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Release:Sept. 6, 2002

New Maia Quartet Cellist Holman Makes UI Solo Debut Sept. 15

Hannah Holman, who recently took her place as the cellist of the University of Iowa's resident string group, the Maia Quartet, will make her UI solo debut recital at 8 p.m. Sunday, Sept. 15, in Clapp Recital Hall on the UI campus.

Appearing with pianist Peter Miyamoto, she will play three works: J.S. Bach's Sonata in D major for viola da gamba; Benjamin Britten's Sonata in C major, and Johannes Brahms' Sonata in F major.

The performance will be free and open to the public.

Holman replaces Amos Yang, who left the Maia Quartet to take a position with the Seattle Symphony. She said she was thrilled to be joining the Maia Quartet.

"After being in a professional orchestra in Richmond, Va., for three years, I resigned and moved to New York in hopes of pursuing more chamber music," she said. "Well, I have taken a little detour, but it's wonderful to be here. The thought of playing in a quartet, especially the Maia -- I love them all -- and get to teach -- it's just great."

Holman had another reason to be excited about the move to Iowa: she is engaged to Anthony Arnone, who teaches cello at the UI. "I kept visiting him last year, while playing principal cello of Cedar Rapids, and then we heard the Maia might need a cellist. It was really all too good to be true.

"I must say that it was a nail biter, the 3 months that I was waiting to hear. To be not only in the same town but at the same university as my fiancé, well, that hardly ever happens.

"And I love Iowa. I grew up in Michigan, so am very familiar with the Midwest. I love how enthusiastic everyone here is about classical music. I tell my friends all over the country what great music programs the schools have here, and about the gem of the Preucil School."

Commenting on the music she chose for her first solo appearance at the UI, Holman said, "I picked this program because I love all this music and I felt that it was very accessible for both the audience and for myself. It is very warm friendly music, with a little twist in the Britten. And I love the thought of doing the '3 Bs' (traditionally Bach, Beethoven and Brahms) -- but with that twist with Britten in place of Beethoven.

"I have also played most of this program before with Peter Miyamoto, but it has been a few years, so I am very much looking forward to playing with him again."

Holman, who served as principal cello with the Cedar Rapids Symphony in 2001-02, joined the Maia Quartet in the summer of 2002. She is also assistant principal cello of the Eastern Music Festival Orchestra and the American Sinfonietta, She began her professional career in England, playing with the English String Orchestra under Yehudi Menuhin and the City of Birmingham Symphony Orchestra under Simon Rattle.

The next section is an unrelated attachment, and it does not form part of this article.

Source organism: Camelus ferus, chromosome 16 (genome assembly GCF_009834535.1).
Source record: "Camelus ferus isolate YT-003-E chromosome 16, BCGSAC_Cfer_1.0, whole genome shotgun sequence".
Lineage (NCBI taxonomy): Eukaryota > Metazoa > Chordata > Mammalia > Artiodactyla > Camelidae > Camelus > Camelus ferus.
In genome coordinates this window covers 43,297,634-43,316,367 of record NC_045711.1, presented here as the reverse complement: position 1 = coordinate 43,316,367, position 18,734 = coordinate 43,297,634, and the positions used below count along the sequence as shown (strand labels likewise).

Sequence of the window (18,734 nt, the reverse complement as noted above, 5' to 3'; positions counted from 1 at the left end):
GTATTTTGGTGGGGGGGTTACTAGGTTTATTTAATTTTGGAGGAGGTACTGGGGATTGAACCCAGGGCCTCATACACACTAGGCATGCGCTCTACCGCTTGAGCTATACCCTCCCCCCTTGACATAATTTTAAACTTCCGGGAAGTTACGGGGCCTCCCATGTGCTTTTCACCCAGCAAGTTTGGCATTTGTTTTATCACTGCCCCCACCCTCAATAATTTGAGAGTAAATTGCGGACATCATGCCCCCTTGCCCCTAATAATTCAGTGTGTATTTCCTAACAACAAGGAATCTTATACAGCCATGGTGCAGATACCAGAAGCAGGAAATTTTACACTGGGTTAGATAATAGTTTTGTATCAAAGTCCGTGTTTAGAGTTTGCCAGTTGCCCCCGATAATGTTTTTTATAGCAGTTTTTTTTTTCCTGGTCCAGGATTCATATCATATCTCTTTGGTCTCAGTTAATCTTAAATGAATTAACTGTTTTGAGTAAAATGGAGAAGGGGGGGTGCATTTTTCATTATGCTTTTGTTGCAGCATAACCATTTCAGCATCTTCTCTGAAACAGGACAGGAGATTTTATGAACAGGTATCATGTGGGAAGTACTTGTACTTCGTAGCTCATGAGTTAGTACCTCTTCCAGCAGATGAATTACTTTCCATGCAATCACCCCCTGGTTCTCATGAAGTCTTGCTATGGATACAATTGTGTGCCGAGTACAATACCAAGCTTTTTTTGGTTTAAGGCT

On returning to the United States Holman became principal cello of the Jackson (Mich.) Symphony and assistant principal of the Greater Lansing Symphony and Michigan Chamber Orchestra. She also was assistant principal of the Richmond (Va.) Symphony.

Always an active chamber musician, she was a founding member of the Beaumont Piano Trio, performing recitals in several states, as well as on tour in England, and was a founding member of Quadrivium, a music ensemble in residence at the Virginia Museum of Fine Arts. As soloist she played with orchestras in Michigan, Virginia, and Georgia, and was invited to the Pablo Casals Cello competition in Germany and the Luis Sigall Cello Competition in Chile.

Holman has served on the faculties of the Worcester College in England, Michigan State University Community Music School and Virginia Union University. Holman studied at the Eastman School of Music and Michigan State University, where she completed her Bachelor of Music Degree. She obtained her master's degree at the New England Conservatory in 1993.

A native of San Francisco, Peter Miyamoto has enjoyed an international career, performing to critical acclaim in recital and as soloist in Canada, England, France, Germany, Italy, Poland, Russia, Switzerland, China, and Japan, and in major cities in the United States. He performs chamber music with musicians from around the world. He was a founding member of the Quadrivium Players, the resident chamber group of the Virginia Museum of Fine Arts in Richmond, a group dedicated to building a new generation of classical music lovers through innovative programs linking classical music with other disciplines, including literature, painting, sculpture and philosophy.

Miyamoto captured top prizes in numerous competitions including the American Pianist Association National Fellowship Competition, the D'Angelo International Competition, the San Francisco Symphony Competition and the Los Angeles Philharmonic Competition. He has presented master classes at major music schools including Oberlin Conservatory, the University of Washington, and the University of Missouri, among many others. Recently, he was invited to teach at the Xi'an and Guangzhou Conservatories in Mainland China.

Miyamoto holds degrees from the Curtis Institute of Music, the Royal Academy of Music, Yale University, and Michigan State University. He has served on faculty at Michigan State University, and is currently a professor of piano at the California Institute of the Arts in Valencia, California.

The School of Music is part of the Division of Performing Arts in the UI College of Liberal Arts and Sciences.

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